Filed in "sinatra"

Using Vagrant and Chef to setup a Ruby 1.9 development environment including RVM and Bundler

It has become common practice these days to use tools like RVM and Bundler to manage a project’s dependencies. When these pacakages are in place, getting up to speed with another project is a breeze. The Pain But how about installing these tools themselves? How about other dependant pieces of software such as databases and the like? What if they have to be compiled from source? What if they have to be installed with a package manager?

An introduction to Sinatra

Tonight I gave an introductory talk about Sinatra at the second meetup of BelfastRuby. The Converser platform I’ve been building this last while uses a lot of Sinatra so when I was asked to give a talk about using Ruby to develop web apps without Rails it wasn’t hard to think of a subject. This was my first technical talk and apart from a touch of nerves and forgetting some of the jokes I had in mind I think things went well.

Tracking my coffee consumption with Redis, Sinatra and Cocoa

I’ve often joked about putting together an app to track my coffee consumption, such is my reputation for consuming the black goodness. Like a lot of my other personal projects, the idea had a prolonged gestation period and was finally born through a welcome spark of motivation. Crafting fine web APIs Over the past 6 months the bulk of what I’ve been doing day to day with Vigill has involved building web APIs for consumption by mobile clients.

Is it raining in Belfast? Redux

Last year I created a nano-app which attempted to answer the question, is it raining in Belfast? I was never completely pleased with it but the objective was to get something done and get it done fast, which was achieved. This weekend I’ve been tinkering with another project and hit a bit of a stumbling block getting various pieces of software to co-exist. I decided a break from the problem would be beneficial but I still wanted to have some sense of achievement from the weekend and redeveloping this app seemed a good idea.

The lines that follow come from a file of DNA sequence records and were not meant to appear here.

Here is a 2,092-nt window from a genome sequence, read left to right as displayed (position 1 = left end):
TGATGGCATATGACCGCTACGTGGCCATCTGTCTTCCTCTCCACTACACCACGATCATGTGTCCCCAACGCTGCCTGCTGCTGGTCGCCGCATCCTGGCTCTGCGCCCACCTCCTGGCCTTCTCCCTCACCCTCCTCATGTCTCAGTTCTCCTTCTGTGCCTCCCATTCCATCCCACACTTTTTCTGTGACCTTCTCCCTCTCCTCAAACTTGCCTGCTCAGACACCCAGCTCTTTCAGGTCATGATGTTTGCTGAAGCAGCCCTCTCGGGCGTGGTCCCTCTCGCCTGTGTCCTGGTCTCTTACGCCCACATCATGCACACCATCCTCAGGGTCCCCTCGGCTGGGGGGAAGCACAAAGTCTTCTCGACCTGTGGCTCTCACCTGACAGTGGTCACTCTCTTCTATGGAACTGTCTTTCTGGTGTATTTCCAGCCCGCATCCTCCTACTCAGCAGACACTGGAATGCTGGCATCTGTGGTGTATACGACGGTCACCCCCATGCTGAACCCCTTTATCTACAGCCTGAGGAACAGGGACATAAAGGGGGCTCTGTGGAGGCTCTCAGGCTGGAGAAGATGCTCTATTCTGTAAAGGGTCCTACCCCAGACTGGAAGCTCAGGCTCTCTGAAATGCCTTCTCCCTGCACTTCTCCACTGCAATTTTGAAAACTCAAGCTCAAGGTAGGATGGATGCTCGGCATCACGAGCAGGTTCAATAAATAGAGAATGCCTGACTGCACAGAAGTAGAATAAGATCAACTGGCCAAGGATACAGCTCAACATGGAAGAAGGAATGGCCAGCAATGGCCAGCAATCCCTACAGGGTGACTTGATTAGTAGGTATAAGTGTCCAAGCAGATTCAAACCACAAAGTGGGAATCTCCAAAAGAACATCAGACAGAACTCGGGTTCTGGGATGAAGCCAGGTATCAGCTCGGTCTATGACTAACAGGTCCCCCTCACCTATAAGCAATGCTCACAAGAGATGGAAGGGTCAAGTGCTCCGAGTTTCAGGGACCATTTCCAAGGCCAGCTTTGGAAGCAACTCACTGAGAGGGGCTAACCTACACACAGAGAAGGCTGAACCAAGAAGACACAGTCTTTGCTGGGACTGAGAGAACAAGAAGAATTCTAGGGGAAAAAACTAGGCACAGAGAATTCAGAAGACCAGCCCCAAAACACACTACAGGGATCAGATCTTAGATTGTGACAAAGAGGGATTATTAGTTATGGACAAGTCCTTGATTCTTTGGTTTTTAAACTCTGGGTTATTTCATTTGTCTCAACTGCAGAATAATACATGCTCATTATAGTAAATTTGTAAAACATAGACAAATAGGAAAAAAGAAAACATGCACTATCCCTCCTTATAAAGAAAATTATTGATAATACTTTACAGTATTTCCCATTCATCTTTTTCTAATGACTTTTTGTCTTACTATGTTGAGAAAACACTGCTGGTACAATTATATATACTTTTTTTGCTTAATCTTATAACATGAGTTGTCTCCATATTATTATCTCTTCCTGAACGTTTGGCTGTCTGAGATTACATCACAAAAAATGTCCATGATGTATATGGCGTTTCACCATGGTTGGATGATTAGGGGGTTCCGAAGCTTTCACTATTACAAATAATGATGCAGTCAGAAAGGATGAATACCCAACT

An experimental lifestream app

Some time ago DW and myself had an enthusiastic conversation about logging various aspects of our electronic lives: emails sent and received, RSS feeds read, incoming and outgoing phone calls, the list goes on. At that time I’d already started tinkering with apps to track my efforts in the gym and changes in my bodyweight, I’ve used notebooks for this for years and thought it’d be interesting to have this information in electronic form.

Home time revisited - redeveloping a CakePHP application with Sinatra

I’ve just released the latest iteration of hometi.me, a little nano-app I’ve mentioned before. Deliberate Practice It’s only a trivial app but I’ve a bit of free time before the start of a contract so I thought it would be good practice to redevelop it, a task I’d been ignoring for a long time. Goodbye CakePHP, Hello Sinatra The original app was put together quickly with CakePHP, a PHP-based framework I’ve used since my first paid programming gig.

Mashing up Twitter Trends and Google Images

I recently released the latest entry in my series of nano-apps. As with my previous efforts, istrending.com serves serves no real purpose other than as an act of deliberate practice: going through the process of coming up with an idea, writing code, registering domain names, setting up Cron jobs and configuring deployment systems to get it all up and running in a production environment. I questioned why I was even bothering with an app that was likely not going to see any traffic or be of use to people and when I hit a minor javascript problem the project was shelved for a few months.

An experiment with Sinatra, HAML and Blueprint CSS

In my last post I considered transforming stevenwilkin.com into a Sinatra app. Well, I did it, although I’m only mentioning it now. Not only was this my first experience with Sinatra but I also decided to try using HAML for the markup and Blueprint CSS to help with the styling. If I’m going to play with a new technology why not play with a few new technologies? I found Sinatra quite straight forward: you match up a HTTP verb (eg ‘GET’) and a url (eg ‘/') with a block of Ruby and the results can be sent directly to the browser or an optional view template can be rendered.